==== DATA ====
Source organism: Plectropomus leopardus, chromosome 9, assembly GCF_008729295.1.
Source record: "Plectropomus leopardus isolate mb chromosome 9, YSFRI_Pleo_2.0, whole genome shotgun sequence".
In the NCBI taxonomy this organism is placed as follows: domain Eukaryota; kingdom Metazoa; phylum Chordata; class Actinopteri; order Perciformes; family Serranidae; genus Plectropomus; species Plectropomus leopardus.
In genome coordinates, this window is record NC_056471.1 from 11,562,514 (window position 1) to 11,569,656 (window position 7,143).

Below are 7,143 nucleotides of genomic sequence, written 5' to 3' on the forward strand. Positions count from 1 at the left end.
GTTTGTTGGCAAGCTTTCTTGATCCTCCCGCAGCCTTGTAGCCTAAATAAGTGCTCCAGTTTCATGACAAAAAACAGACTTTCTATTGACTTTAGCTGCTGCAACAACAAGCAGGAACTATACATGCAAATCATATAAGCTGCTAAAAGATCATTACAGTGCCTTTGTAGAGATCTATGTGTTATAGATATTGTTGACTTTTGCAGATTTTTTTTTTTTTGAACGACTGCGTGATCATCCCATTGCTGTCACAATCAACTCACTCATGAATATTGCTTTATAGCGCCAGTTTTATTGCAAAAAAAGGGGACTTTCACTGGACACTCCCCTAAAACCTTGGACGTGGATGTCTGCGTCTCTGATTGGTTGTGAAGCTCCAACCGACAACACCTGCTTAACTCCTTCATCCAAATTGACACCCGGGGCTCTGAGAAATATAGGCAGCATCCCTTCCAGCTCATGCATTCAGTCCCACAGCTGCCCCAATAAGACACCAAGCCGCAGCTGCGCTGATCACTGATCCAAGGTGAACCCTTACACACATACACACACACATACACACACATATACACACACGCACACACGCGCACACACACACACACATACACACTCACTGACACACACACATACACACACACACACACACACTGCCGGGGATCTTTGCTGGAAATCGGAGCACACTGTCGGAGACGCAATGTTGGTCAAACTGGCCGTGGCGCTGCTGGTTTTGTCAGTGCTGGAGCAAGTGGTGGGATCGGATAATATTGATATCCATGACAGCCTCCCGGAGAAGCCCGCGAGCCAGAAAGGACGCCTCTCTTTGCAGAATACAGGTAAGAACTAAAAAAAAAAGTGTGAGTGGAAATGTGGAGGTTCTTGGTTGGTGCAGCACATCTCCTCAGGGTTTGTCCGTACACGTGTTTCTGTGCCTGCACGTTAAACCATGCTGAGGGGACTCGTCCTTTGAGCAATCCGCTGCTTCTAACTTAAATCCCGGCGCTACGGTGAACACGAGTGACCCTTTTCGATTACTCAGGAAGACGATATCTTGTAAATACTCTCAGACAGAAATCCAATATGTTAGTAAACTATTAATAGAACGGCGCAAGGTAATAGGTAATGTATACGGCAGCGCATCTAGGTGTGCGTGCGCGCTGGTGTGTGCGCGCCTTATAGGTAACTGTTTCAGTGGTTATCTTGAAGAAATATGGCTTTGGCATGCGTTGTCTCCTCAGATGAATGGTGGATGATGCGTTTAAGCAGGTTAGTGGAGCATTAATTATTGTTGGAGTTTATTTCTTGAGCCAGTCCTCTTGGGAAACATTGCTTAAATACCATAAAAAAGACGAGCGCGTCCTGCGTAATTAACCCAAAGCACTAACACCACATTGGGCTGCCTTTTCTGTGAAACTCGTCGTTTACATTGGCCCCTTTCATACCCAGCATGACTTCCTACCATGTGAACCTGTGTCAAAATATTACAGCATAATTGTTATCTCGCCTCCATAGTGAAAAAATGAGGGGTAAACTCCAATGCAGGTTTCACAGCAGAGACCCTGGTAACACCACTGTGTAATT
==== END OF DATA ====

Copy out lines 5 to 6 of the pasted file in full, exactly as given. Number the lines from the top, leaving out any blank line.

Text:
Below are 7,143 nucleotides of genomic sequence, written 5' to 3' on the forward strand. Positions count from 1 at the left end.
GTTTGTTGGCAAGCTTTCTTGATCCTCCCGCAGCCTTGTAGCCTAAATAAGTGCTCCAGTTTCATGACAAAAAACAGACTTTCTATTGACTTTAGCTGCTGCAACAACAAGCAGGAACTATACATGCAAATCATATAAGCTGCTAAAAGATCATTACAGTGCCTTTGTAGAGATCTATGTGTTATAGATATTGTTGACTTTTGCAGATTTTTTTTTTTTTGAACGACTGCGTGATCATCCCATTGCTGTCACAATCAACTCACTCATGAATATTGCTTTATAGCGCCAGTTTTATTGCAAAAAAAGGGGACTTTCACTGGACACTCCCCTAAAACCTTGGACGTGGATGTCTGCGTCTCTGATTGGTTGTGAAGCTCCAACCGACAACACCTGCTTAACTCCTTCATCCAAATTGACACCCGGGGCTCTGAGAAATATAGGCAGCATCCCTTCCAGCTCATGCATTCAGTCCCACAGCTGCCCCAATAAGACACCAAGCCGCAGCTGCGCTGATCACTGATCCAAGGTGAACCCTTACACACATACACACACACATACACACACATATACACACACGCACACACGCGCACACACACACACACATACACACTCACTGACACACACACATACACACACACACACACACACTGCCGGGGATCTTTGCTGGAAATCGGAGCACACTGTCGGAGACGCAATGTTGGTCAAACTGGCCGTGGCGCTGCTGGTTTTGTCAGTGCTGGAGCAAGTGGTGGGATCGGATAATATTGATATCCATGACAGCCTCCCGGAGAAGCCCGCGAGCCAGAAAGGACGCCTCTCTTTGCAGAATACAGGTAAGAACTAAAAAAAAAAGTGTGAGTGGAAATGTGGAGGTTCTTGGTTGGTGCAGCACATCTCCTCAGGGTTTGTCCGTACACGTGTTTCTGTGCCTGCACGTTAAACCATGCTGAGGGGACTCGTCCTTTGAGCAATCCGCTGCTTCTAACTTAAATCCCGGCGCTACGGTGAACACGAGTGACCCTTTTCGATTACTCAGGAAGACGATATCTTGTAAATACTCTCAGACAGAAATCCAATATGTTAGTAAACTATTAATAGAACGGCGCAAGGTAATAGGTAATGTATACGGCAGCGCATCTAGGTGTGCGTGCGCGCTGGTGTGTGCGCGCCTTATAGGTAACTGTTTCAGTGGTTATCTTGAAGAAATATGGCTTTGGCATGCGTTGTCTCCTCAGATGAATGGTGGATGATGCGTTTAAGCAGGTTAGTGGAGCATTAATTATTGTTGGAGTTTATTTCTTGAGCCAGTCCTCTTGGGAAACATTGCTTAAATACCATAAAAAAGACGAGCGCGTCCTGCGTAATTAACCCAAAGCACTAACACCACATTGGGCTGCCTTTTCTGTGAAACTCGTCGTTTACATTGGCCCCTTTCATACCCAGCATGACTTCCTACCATGTGAACCTGTGTCAAAATATTACAGCATAATTGTTATCTCGCCTCCATAGTGAAAAAATGAGGGGTAAACTCCAATGCAGGTTTCACAGCAGAGACCCTGGTAACACCACTGTGTAATT